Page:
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Planes, Trains and Automobiles (1987)


In 1987 John Hughes took a huge risk. The man who had spent three years profiling the lives of teenagers did the unthinkable: He wrote and directed two movies featuring adults: She’s Having a Baby and Planes, Trains & Automobiles.

She’s Having a Baby is a pleasant comedy, but PTA is an absolute gem and one of the 1980s’ most overlooked movies, a mixture of human drama and dizzying goofiness that qualifies it for timeless status. I should know. A co-worker and I continually quote lines from this 17-year-old movie. At this point we could audition for a remake.

The movie stars Steve Martin as Neal Page, a Chicago ad executive who wants nothing more than to leave New York and to spend Thanksgiving with his family. That proves tricky. He can’t catch a cab (and nearly breaks his neck in the process), suffers through a flight delay and when he does board, gets bumped to coach. Frustrating Neal at each turn is Del Griffith (John Candy), a shower curtain ring salesman who is truly apologetic for stealing Neal’s cab, and through a flight cancellation becomes his companion on the trip from hell.

How bad is it? These guys travel in the back of a milk truck and that qualifies as a highlight. Neal tags along with Del solely out of necessity. Fastidious, snobby Neal is a walking Esquire fashion pictorial, while Del is a boisterous working class guy who loathes silence. Any attempt Neal attempt has to leave Del’s side he takes. Through coincidence – but increasingly out of compassion – he keeps coming back to the big lug and more disaster.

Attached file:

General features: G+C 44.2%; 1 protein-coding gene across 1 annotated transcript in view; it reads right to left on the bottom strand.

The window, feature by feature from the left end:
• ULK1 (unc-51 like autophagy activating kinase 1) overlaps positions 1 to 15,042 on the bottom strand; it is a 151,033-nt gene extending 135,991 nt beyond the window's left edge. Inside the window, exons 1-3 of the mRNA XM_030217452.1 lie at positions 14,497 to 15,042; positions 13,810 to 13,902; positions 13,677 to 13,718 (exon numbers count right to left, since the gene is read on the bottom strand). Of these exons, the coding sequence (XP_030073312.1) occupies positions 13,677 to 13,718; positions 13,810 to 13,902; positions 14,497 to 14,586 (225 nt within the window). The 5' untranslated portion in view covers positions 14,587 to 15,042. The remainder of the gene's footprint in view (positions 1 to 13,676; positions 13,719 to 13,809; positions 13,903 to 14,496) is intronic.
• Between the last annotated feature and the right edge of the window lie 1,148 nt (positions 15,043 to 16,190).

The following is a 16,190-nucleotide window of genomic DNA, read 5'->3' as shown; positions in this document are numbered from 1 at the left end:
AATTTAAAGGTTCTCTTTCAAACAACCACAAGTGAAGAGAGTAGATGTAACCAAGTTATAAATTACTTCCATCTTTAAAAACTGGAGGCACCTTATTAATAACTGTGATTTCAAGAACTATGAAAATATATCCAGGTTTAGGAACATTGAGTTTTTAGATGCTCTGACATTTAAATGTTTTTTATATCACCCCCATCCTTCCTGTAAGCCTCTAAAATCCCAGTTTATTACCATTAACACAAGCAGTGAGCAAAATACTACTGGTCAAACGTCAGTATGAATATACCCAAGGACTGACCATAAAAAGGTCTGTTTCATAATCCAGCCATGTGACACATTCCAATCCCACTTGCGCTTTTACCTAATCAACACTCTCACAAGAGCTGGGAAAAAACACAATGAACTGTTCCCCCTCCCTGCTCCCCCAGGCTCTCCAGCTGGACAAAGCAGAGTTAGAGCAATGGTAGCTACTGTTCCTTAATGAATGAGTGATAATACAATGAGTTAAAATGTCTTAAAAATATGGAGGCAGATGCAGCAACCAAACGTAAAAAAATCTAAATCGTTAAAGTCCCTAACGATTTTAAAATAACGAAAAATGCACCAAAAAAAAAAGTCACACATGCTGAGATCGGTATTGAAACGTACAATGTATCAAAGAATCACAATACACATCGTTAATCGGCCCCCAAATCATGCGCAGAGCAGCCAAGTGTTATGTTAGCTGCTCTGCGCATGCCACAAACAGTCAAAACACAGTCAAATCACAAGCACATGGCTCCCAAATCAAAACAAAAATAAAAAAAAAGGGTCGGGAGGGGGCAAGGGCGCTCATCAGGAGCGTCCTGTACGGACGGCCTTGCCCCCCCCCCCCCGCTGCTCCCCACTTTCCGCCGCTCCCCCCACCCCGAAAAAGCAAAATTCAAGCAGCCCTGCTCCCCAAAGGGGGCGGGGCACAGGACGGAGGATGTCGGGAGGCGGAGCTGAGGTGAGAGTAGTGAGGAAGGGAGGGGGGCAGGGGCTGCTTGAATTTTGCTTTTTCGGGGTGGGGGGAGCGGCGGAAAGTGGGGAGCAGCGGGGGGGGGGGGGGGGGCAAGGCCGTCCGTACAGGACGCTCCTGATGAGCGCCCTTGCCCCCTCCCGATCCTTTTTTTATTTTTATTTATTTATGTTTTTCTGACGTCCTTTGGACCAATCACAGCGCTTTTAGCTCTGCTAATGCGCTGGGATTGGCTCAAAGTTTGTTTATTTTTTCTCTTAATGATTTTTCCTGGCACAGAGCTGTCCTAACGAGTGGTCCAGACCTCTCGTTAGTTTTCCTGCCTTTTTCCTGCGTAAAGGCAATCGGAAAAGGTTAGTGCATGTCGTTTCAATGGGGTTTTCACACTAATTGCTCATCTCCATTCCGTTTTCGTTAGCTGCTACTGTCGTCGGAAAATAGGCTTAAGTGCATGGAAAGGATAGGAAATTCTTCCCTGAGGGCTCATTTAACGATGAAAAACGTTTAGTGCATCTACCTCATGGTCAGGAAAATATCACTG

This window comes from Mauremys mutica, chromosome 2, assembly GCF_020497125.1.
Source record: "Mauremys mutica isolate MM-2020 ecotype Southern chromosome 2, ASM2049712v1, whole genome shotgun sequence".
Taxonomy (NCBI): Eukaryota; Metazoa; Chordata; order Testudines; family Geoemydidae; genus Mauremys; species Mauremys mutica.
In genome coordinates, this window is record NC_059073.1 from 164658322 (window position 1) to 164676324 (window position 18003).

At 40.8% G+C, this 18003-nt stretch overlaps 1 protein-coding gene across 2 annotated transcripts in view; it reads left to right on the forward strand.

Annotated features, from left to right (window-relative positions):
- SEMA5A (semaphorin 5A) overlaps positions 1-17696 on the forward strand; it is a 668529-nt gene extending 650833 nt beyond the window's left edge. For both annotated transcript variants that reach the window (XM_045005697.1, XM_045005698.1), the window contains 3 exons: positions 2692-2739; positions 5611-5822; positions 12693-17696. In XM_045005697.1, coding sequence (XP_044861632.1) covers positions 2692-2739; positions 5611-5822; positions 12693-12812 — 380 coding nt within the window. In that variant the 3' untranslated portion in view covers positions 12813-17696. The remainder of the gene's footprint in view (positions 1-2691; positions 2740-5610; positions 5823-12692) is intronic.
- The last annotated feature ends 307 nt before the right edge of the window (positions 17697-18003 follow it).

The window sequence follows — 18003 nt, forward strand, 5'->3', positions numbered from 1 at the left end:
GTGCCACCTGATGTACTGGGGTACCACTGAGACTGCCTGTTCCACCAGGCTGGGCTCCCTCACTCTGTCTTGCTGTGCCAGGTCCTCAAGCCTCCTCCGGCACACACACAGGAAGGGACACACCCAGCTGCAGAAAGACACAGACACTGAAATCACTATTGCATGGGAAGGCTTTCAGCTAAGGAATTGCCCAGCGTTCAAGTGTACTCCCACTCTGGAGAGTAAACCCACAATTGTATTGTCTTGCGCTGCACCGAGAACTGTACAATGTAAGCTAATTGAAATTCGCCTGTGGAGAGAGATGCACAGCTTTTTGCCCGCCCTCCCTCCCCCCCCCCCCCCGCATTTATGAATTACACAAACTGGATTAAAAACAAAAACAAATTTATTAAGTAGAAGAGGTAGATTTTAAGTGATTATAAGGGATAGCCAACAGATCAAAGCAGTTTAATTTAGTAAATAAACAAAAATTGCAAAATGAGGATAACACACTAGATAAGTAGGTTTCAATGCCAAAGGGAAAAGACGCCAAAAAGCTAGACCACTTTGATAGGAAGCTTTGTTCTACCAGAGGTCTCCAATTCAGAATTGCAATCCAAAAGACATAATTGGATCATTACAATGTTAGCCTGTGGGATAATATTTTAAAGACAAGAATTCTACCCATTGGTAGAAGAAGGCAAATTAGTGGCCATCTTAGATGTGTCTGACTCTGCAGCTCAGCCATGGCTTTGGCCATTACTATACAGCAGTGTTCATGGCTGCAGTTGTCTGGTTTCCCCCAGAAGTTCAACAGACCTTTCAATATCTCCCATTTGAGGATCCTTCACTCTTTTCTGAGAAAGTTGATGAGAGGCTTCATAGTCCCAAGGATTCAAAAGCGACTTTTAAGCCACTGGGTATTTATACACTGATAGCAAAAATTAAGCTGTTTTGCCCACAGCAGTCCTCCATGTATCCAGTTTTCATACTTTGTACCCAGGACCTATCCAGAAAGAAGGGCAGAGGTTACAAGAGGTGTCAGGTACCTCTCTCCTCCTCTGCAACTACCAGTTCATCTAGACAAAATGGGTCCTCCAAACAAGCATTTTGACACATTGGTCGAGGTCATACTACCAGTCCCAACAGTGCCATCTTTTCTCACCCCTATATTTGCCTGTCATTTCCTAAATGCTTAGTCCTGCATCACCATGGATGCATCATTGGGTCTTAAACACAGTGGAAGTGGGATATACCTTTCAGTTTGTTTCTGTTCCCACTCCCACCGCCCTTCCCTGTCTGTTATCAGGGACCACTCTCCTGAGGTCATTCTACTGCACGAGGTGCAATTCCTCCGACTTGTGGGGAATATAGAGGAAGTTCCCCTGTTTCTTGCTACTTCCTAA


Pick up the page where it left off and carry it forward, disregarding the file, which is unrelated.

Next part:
What’s amazing, especially after repeated viewings, is that both actors are playing such extremes, yet you’re never annoyed by them. Give Hughes credit for caring about his characters as people, especially Del, who we find out hides a secret behind his gregarious persona. The late Candy, always so underrated, gives his finest performance here, responding to Hughes’ calls for drama and comedy with ease and conviction. As for Neal, Hughes spares no expense at embarrassing him, while Martin acts like the sophisticated traveler, not changing out of his suit and treating a pay phone like it’s covered with Asian bird flu. It’s a joy to see him squirm.

The two stars’ dynamics would mean nothing without Hughes’ script, which passes the ultimate test: If you watch the movie with somebody will you repeatedly quote from it? In PTA they’re about 10 jumping off points: ‘Do you feel this vehicle is safe for highway driving?’ ‘Those aren’t pillows!!’ ‘If I wanted to laugh I’d go into the bathroom and watch you take a leak.’

For laughs, PTA is a very good movie. The performances of Martin and Candy and Hughes’ surprising sympathy for their characters make it great. If you don’t trust me, so be it. I’ll still be waiting to run lines with you.